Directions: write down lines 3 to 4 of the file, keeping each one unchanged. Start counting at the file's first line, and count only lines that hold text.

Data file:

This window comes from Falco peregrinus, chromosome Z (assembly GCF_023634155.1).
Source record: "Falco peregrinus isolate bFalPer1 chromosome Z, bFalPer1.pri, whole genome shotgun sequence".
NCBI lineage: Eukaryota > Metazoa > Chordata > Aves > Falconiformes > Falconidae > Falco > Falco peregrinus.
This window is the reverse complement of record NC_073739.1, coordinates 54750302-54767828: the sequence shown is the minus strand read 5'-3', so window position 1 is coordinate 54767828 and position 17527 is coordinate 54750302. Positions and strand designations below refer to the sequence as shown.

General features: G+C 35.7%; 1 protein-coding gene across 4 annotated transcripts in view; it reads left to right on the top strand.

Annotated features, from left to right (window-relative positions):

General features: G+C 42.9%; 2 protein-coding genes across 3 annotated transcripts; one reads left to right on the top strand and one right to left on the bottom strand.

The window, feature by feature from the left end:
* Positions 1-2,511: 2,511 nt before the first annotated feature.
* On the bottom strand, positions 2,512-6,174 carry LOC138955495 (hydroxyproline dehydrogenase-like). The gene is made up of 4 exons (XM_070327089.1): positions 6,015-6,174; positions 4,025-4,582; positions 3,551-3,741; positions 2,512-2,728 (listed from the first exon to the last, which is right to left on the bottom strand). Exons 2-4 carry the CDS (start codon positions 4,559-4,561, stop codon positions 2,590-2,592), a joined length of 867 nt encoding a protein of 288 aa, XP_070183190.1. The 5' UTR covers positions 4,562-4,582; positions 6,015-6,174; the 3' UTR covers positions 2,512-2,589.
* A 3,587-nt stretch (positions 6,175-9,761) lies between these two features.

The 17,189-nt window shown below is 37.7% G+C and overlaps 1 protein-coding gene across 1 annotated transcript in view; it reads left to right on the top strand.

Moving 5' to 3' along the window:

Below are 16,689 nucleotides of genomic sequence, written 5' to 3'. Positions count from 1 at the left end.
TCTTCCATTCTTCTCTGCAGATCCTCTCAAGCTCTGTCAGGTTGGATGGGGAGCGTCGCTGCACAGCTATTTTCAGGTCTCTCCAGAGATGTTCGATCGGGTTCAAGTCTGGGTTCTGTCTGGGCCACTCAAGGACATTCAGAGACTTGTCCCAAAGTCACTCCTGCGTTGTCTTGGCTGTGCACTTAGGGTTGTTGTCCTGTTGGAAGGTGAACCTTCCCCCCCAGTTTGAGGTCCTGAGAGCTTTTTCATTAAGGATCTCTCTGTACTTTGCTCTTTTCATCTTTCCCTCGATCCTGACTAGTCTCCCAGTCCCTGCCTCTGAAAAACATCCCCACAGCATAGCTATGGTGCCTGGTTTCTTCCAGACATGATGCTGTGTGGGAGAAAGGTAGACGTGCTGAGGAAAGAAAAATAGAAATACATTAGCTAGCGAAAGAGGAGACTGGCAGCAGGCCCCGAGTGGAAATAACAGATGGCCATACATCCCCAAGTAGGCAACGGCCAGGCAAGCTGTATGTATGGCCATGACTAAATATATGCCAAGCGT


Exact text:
NCBI lineage: Eukaryota > Metazoa > Chordata > Aves > Falconiformes > Falconidae > Falco > Falco peregrinus.
This window is the reverse complement of record NC_073739.1, coordinates 54750302-54767828: the sequence shown is the minus strand read 5'-3', so window position 1 is coordinate 54767828 and position 17527 is coordinate 54750302. Positions and strand designations below refer to the sequence as shown.